Group buys majority stake in Jordanian state generator
A consortium has gained a majority share in 1.7 GW of generating capacity in Jordan after buying 51 per cent of that country’s Central Electricity Generating Company (CEGCO). The deal saw Arab and Asian investors group Energy Arabia make a payment of $120m for the state-owned company and settle the $200m-plus of debts that it ran up over two decades of financing the building of the country’s biggest power plants.
Jordan’s government will retain 40 per cent of CEGCO and the country’s pension fund the Social Security Corporation 9 per cent.
As part of its drive to privatize the electricity sector, the government also aims to shed its 55 per cent share in the listed company that owns and operates the electricity distribution network in the north of the country, Irbid Electric company, and to sell its 100 per cent holding in the Electricity Distribution Company, the owner and operator of a distribution network that covers south and east Jordan.
Making up the 1.7 GW capacity are large plants Aqaba, Rehab, Hussein and Risha, and smaller stations across the country.
Libya and Egypt consider DC line
Libya and Egypt are considering the installation of a DC interconnector between them that would allow a network to span the Mediterranean basin.
Synchronous networks in the region already exist: from Algeria to Morocco to Tunisia to Spain; from Libya to Syria; and between countries of south eastern Europe. But a wider network that envelops these three would have to address the missing link between Libya and Tunisia. Here, the interconnector is too weak to withstand frequency fluctuations of the kind that Egypt suffers. Its peak load is, at 20 GW, larger than that of its neighbours. A DC line between that country and Libya would act as a filter against those fluctuations and allow Libya to connect to Tunisia for the first time, in turn allowing the creation of the wider network to allow Mediterranean-basin nations to exchange power.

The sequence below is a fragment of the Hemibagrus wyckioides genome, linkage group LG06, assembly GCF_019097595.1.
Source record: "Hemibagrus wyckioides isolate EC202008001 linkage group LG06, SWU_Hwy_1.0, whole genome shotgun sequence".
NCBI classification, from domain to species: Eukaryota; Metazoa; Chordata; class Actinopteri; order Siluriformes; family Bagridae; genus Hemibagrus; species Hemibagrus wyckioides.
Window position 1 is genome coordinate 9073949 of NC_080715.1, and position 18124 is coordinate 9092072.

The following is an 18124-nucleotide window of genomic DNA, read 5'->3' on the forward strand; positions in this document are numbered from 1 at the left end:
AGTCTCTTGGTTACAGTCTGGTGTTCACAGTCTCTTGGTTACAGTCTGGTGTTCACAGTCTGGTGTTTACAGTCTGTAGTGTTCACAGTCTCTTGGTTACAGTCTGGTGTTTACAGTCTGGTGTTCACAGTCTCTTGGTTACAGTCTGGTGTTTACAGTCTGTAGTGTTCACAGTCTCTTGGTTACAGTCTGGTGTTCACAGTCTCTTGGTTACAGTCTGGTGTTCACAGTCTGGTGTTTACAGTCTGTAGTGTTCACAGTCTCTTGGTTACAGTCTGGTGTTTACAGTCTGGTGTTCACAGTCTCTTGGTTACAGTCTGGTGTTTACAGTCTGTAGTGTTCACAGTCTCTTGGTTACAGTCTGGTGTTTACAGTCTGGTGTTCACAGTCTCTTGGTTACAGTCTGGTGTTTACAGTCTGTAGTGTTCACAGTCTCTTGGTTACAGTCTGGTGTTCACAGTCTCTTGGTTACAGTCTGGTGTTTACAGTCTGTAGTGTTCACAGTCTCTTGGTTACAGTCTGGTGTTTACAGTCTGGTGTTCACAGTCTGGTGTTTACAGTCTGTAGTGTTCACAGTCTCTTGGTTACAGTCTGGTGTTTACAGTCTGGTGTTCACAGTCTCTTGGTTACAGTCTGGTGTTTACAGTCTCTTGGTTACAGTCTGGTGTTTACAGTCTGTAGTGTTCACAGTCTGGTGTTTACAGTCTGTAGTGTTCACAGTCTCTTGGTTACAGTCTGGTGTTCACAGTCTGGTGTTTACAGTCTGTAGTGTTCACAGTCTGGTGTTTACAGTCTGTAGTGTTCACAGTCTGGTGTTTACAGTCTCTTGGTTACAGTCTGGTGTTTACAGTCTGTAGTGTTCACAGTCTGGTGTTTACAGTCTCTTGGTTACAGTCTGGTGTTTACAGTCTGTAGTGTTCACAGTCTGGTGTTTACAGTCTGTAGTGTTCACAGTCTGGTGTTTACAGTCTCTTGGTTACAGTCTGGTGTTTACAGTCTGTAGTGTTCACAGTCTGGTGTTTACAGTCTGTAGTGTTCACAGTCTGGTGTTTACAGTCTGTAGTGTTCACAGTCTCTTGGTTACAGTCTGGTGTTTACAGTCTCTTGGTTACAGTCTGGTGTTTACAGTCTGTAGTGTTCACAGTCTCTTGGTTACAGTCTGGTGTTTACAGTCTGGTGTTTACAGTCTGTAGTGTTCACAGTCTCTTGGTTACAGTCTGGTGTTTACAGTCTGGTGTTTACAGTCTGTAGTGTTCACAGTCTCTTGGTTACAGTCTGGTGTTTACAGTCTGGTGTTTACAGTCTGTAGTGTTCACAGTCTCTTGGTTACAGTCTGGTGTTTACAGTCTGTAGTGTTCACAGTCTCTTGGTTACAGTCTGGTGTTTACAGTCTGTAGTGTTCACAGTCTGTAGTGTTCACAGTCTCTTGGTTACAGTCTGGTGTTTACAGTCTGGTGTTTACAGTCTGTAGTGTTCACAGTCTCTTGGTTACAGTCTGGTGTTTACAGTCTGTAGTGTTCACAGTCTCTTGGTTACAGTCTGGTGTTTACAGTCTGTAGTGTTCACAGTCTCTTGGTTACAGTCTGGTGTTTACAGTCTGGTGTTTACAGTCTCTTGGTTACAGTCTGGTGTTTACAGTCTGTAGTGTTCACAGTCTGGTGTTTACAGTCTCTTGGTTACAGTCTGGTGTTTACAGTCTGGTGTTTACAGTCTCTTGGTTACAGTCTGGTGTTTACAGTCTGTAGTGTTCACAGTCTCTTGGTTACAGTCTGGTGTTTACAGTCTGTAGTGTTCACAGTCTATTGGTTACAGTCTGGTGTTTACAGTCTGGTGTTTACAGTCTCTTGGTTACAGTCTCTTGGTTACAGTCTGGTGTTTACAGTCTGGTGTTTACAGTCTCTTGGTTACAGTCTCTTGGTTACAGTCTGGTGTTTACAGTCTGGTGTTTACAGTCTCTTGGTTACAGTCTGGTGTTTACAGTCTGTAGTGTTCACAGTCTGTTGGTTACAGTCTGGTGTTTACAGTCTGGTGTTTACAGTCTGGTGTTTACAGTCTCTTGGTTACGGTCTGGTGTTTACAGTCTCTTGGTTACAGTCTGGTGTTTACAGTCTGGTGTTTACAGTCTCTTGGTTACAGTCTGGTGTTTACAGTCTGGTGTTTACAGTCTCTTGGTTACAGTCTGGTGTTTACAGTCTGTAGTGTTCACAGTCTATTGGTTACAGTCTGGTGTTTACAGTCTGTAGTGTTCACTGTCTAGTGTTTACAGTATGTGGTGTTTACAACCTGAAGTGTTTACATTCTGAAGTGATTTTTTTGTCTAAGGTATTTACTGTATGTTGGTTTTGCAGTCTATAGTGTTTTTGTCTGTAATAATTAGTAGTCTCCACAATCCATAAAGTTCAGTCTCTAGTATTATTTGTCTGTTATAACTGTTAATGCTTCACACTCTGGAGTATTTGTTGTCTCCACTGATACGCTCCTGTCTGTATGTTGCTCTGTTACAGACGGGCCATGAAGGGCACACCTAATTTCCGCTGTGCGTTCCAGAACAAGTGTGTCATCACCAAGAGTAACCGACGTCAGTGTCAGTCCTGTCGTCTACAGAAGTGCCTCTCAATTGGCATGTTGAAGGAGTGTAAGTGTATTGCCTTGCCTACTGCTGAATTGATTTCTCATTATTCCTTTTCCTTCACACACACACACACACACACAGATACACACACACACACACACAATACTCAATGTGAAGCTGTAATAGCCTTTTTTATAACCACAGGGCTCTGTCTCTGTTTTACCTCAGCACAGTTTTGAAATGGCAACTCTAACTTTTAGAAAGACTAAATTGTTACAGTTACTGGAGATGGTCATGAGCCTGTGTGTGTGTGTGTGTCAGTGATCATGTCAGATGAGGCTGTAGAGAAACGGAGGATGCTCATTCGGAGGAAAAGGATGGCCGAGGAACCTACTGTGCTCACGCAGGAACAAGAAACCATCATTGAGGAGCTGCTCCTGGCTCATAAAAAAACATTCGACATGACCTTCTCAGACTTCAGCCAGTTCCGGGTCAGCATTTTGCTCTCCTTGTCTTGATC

AES to build plants in South Africa
Global power company AES is to construct two gas turbine power plants as part of South Africa’s plan to get the private sector to build 30 per cent of its new generating capacity through independent projects. AES will also own and operate the open cycle peaking plants, one of which will have a capacity of 760 MW and will be in KwaZulu Natal province, the other 342 MW in Eastern Cape province.
State-owned utility Eskom is signing a 15-year power purchase agreement with AES to buy the electricity from the plants when they start commercial operation at the end of 2009.
The plants will be the first private sector projects in South Africa’s move to improve it power reserve margin, which has fallen in recent years due to strong economic growth.
E.ON projects are ‘major step’ into Turkey
E.ON is continuing its $84 bn expansion with a plan to build and operate two 800 MW power plants in Turkey.
The German firm has signed an agreement with Turkish energy company Turcas Elektrik Uretim to create a joint venture company to complete each project. Under the deal, E.ON’s Turkish subsidiary E.ON Elektrik Uretim will own 70 per cent of each joint venture while Turcas will hold the remaining 30 per cent share of the venture.
One plant will be coal fired, the other will burn natural gas. E.ON board member Lutz Feldman said these projects will a major step into Turkey’s energy market for his company. “With its strong growth rate and urgent demand for additional generation capacity, Turkey is one of the most attractive markets,” he said.